Dragan Bender Scouting Report

(First posted at RealGM)

Much like Chriss, Bender also possesses a combination of size and skill that might be perfectly suited for the ‘perimeter-oriented, switch-heavy but with size’ style of basketball that is the logical conclusion of the smallball revolution. He’s not as prolific an athlete as Chriss but seems to be more ahead in the development of his skill-set.

Bender has shown to be a decent open shot shooter, as that was his only role for Maccabi Tel Aviv last season. They didn’t even use him much screening for the ball, so it’s not particularly clear if he’s the sort of shooter who can be in the pick-and-pop. His release is a bit methodical and he doesn’t elevate much off the ground but has great length and his mechanics look clean up top, converting 33.8% of his 77 three-point shots last season – according to our stats database.

As a weak-side threat, Bender had opportunities to attack closeouts and flashed his excellent passing on the move, which is the other really appealing aspect in his set of skills. His height helps him see over the top of the defense in traffic and he’s shown remarkable court vision for someone his size spotting shooters rotating to open spaces around the perimeter.

Bender was given a few chances of running pick-and-roll from the perimeter with the Croatian National Team at the U18 European Championships in the summer of 2014, which was a remarkable sight to see, as he was already six-foot-11 at the time. He lacks the sort of quickness and dynamism going side-to-side to attack off the bounce to be a legit scoring threat unless the opponent just opens a straight-live drive to the basket for him but the goal was creating enough action for the defense to scramble, allowing Bender to pick them apart through his high vantage point with his passing skills.

That’s why Bender has the highest upside in this draft: the simple idea that a seven-foot-one person can be a multi-dimensional center on defense, who can protect the rim or pick up smaller players on switches, and then potentially draw the opposing center 25 feet away from the rim to guard in a way he’s not used to and run pick-and-roll with opposing perimeter defenders all stressed out because the rim protector is away from the basket and the guard or wing he is defending might cut to the basket or a have a catch-and-shoot created for him at any second.

But Bender is proven not to be that sort of player in a couple of these things yet, while he was not given much opportunity to show whether he is developing in others.

He was relied on to pick up wings on switches and did well against some NBA-caliber players like Alessandro Gentile and Mindaugas Kuzminskas in isolation. Bender’s proven able to bend his knees, get in a stance to get in a reasonably low stance, move laterally and keep pace. His seven-foot-two wingspan makes it extremely tough for an opponent to shoot over him off the bounce without creating a good deal of separation first. But it’s unclear how well he can do against better athletes.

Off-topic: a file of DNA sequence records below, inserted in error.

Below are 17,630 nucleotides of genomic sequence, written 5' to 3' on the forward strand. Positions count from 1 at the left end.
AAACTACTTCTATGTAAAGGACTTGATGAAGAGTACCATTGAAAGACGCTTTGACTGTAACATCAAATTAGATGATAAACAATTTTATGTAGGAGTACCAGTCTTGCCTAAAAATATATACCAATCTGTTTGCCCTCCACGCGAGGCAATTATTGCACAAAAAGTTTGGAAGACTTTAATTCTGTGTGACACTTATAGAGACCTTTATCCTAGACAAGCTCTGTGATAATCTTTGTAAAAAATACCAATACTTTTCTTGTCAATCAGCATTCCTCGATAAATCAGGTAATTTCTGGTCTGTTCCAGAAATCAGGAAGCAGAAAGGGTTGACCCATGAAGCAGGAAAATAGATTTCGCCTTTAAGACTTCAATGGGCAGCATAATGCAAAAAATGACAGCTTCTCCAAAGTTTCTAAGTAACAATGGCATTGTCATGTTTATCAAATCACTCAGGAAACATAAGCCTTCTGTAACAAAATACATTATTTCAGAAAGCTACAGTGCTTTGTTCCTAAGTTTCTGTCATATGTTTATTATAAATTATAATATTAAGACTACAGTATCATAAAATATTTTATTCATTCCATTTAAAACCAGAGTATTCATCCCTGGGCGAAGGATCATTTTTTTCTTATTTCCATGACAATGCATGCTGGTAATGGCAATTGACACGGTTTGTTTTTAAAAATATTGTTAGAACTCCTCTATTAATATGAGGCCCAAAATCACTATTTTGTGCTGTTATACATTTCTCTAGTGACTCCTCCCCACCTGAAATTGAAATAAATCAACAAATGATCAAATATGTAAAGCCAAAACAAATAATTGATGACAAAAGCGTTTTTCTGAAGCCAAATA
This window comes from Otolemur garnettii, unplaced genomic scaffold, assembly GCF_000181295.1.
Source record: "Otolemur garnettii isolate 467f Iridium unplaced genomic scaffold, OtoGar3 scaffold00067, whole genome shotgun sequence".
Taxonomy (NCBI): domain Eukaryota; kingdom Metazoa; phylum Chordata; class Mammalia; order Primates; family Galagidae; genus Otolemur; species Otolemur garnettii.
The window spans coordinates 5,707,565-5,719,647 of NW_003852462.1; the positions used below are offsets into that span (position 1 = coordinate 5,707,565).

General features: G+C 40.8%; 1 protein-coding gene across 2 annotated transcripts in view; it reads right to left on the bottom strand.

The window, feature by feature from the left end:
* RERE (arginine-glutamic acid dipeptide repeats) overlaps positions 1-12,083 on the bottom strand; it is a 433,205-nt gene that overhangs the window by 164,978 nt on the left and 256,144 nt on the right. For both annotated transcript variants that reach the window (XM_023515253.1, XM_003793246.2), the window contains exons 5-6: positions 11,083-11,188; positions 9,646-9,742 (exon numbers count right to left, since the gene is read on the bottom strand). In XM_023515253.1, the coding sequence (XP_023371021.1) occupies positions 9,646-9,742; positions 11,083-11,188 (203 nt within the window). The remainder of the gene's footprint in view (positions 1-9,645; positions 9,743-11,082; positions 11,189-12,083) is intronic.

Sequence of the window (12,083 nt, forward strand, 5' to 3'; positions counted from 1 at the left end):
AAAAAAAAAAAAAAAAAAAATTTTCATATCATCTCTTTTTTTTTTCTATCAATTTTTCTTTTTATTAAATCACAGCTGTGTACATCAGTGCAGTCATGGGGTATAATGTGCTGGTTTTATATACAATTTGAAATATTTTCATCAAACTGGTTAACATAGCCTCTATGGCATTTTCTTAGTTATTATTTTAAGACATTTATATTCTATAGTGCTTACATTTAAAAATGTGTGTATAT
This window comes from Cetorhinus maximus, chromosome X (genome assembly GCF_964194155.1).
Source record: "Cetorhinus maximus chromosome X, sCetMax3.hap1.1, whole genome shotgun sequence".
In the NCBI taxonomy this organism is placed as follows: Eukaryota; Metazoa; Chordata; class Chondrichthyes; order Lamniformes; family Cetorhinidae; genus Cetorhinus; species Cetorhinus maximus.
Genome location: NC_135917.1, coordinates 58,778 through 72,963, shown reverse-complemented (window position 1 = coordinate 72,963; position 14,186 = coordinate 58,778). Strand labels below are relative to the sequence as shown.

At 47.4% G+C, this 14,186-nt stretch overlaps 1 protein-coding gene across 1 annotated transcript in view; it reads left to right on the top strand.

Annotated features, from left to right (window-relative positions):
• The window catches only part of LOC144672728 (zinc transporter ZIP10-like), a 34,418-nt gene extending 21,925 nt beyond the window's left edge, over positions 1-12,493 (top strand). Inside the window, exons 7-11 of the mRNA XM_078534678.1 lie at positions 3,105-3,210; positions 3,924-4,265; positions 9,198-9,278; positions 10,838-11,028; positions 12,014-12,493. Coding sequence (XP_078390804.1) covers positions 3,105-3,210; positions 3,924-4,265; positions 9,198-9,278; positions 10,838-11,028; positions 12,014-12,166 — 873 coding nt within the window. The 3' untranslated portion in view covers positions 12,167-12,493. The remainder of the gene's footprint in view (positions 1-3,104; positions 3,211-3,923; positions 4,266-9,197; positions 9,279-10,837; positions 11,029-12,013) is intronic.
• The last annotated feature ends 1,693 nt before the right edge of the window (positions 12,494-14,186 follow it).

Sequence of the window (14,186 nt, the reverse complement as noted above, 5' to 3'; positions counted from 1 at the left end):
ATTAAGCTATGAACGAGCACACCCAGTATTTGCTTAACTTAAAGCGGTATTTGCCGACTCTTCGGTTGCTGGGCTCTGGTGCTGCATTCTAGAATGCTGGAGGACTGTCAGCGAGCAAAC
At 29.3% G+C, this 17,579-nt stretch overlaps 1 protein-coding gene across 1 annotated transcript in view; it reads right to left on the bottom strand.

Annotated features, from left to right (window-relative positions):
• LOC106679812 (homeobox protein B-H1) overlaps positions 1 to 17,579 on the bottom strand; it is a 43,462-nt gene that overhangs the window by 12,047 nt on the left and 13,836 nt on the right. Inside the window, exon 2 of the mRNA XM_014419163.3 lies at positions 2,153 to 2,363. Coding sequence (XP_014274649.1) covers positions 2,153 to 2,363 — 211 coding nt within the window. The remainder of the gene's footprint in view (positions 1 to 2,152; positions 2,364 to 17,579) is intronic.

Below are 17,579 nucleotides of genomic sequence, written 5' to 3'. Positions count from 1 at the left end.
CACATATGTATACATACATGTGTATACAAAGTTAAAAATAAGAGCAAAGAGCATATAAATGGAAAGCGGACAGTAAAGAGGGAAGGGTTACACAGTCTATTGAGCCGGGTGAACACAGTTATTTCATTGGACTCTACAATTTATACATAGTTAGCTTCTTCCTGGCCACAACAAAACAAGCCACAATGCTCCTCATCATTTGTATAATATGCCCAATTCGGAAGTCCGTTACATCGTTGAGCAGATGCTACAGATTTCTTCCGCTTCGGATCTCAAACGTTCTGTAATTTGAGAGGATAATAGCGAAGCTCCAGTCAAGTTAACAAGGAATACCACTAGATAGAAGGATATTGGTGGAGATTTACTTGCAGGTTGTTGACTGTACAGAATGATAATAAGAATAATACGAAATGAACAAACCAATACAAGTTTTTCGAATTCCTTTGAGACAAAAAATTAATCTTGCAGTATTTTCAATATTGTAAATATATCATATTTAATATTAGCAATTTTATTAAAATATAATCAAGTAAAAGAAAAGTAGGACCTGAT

It’s also unclear if his handle made progress or he’s developed any dribble moves since he was given a chance to run offense from the perimeter, as Maccabi had several ball-dominant point guards (Jordan, Farmar, Yogev Ohayon, Taylor Rochestie, Gal Mekel) who are obviously much better at running pick-and-roll than some teenage experiment and gave the team a better chance to win each game, which was the top goal for a big team.

And that priority of seeking wins, and lots of them, is why Bender ended up logging just 491 minutes last season. He was a little restricted in the Israeli league, due to rules that forced teams to have one of the young players active in games be domestic, but could not earn consistent minutes and a meaningful spot in the rotation due to his lack of strength and physicality at this point of his development.

Bender has a weak 216-pound frame in the context of his seven-foot-one height and struggles with every single aspect that involves toughness. He can make the proper rotations defending close to the rim but opponents are able to finish through his contact when he’s standing in front of the rim. He can’t hold his ground in the post and, more alarmingly, boxing out to help protect the defensive glass – collecting jut 16.1% of opponents’ misses last season, according to our stats database, which is a very underwhelming rate for a seven footer.

Those issues made him unplayable against a higher level of competition, as he logged just 10.5 minutes per game in seven Euroleague appearances and four minutes per game in three Eurocup appearances.

They also hurt him on offense, where Bender struggled to contain his balance through contact and rarely got all the way to the basket when he attacked a closeout. And he was hopeless trying to establish deep position in the block.

But despite the fact he hasn’t yet developed into something close to an NBA-caliber player yet, Bender will be drafted in the top 10 on Thursday because of his age, which puts things into a much more appealing context. As Nate Duncan smartly alluded to in a recent version of the Duncan’d On podcast, Bender has only rarely played against his own age group. Even in that 2014 U18 European Championships, Bender was only 16 and still a few months away from his 17th birthday. Therefore, all the glimpses of star role player potential he’s flashed have an added value to them.

Editor’s Note: Rafael Uehara is the managing editor of ‘Basketball Scouting’. More of his work can be found here or at RealGM, where he is a regular contributor. He can be followed on twitter as @rafael_uehara


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